Many amateur photographers like to share their work via dedicated photo sharing websites or social media outlets. This is perfectly fine and a great way to get your work seen by others and receive recognition and feedback. However, be aware of money laundering photography scams that often victimise amateur photographers via such public portfolios.
How Such Photography Scams Work
You suddenly receive an email, or private message claiming to be from an advertising executive at a high profile company such as Coca Cola. The “executive” claims that a photograph in your portfolio is perfect for an upcoming advertising campaign. He or she offers to pay you a substantial fee for permission to use it.
You feel flattered by the recognition. And excited that you might finally receive a bit of revenue to cover all of the money you’ve spent on camera gear. So, of course, you readily agree with the proposal.
The “executive” sends you a cheque or direct funds transfer for the usage fee. However, the amount of money you receive is considerably more than the agreed upon usage fee. Supposedly, the extra funds are for related expenses such as advertising agency fees. And, you will be asked to wire the extra money directly to the “advertising agency” via a money transfer service such as Western Union.
But, the cheque will turn out to be stolen. Or forged or, in the case of direct transfers, the funds will come from a hijacked bank account. In fact, any money you send to the “advertising agency” will go right back to the scammers.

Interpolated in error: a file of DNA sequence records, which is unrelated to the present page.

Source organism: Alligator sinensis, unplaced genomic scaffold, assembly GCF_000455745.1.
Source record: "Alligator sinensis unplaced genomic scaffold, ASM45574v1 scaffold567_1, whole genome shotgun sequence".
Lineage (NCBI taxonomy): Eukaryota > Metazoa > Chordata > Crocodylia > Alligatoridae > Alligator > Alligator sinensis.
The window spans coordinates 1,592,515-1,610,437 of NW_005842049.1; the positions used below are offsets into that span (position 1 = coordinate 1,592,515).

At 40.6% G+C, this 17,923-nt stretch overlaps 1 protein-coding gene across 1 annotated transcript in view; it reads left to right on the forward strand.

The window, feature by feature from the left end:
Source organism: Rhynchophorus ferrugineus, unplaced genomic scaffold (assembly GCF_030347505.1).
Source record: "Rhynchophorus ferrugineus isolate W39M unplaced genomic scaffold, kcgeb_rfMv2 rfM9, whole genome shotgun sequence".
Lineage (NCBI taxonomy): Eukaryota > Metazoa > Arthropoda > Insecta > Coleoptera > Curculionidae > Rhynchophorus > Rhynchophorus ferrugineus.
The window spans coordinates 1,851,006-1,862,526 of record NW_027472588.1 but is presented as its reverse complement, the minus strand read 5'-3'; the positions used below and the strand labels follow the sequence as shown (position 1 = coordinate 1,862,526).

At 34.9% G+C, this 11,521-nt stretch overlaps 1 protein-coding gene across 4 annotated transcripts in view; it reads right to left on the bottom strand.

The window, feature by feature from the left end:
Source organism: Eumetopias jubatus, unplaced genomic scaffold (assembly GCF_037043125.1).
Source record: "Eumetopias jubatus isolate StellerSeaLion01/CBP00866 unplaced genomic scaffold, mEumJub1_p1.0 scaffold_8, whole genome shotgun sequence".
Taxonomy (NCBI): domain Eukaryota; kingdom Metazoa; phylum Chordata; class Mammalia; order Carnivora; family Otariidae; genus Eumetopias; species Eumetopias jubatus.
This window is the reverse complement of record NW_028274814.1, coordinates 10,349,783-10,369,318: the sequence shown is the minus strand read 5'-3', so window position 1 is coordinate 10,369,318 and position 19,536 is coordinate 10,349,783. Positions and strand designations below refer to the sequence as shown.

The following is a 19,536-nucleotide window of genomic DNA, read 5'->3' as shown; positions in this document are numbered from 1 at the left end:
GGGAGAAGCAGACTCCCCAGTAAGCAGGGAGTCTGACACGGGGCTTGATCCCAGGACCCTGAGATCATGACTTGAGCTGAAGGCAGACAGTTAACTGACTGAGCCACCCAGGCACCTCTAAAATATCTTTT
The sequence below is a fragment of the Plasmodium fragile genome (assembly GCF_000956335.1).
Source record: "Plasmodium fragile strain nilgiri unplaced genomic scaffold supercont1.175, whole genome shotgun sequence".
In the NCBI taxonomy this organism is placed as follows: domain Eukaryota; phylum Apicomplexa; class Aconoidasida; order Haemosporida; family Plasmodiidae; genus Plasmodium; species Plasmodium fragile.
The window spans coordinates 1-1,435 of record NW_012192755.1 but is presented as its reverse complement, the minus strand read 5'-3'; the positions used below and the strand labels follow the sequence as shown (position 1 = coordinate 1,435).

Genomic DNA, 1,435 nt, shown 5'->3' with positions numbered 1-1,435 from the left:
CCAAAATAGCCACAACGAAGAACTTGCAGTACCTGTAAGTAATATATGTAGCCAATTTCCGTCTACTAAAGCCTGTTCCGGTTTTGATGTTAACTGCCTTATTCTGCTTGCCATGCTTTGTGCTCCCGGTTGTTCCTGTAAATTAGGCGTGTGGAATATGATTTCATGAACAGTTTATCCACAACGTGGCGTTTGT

Via this ruse, criminals are able to “launder” the money they have stolen while leaving you out of pocket and potentially facing legal repercussions. Since you will have processed the funds via your own bank account, subsequent police investigations may lead directly to you. By this time, the criminals will have disappeared having received the bulk of their stolen funds in the form of cash.
Risk of Identity Theft
During the course of the scam, the criminals will harvest a large amount of your personal information, ostensibly to allow an image usage contract to be formalised. They may subsequently use this information to steal your identity.
Other Types of Money Laundering Scams
Of course, photography scams like the one described here are only one of the many ways that online criminals launder money. The scammers may also offer well-paid jobs as “financial agents”. Or, they may offer to buy an item that you have listed for sale online. Again, the scammers will attempt to trick you into processing money via your own bank account and wiring the extra amounts as cash.
Be wary of any “deal” that requires you to accept more than an agreed upon price and send the extra amount to a third-party. No legitimate company is ever likely to conduct business in such a way.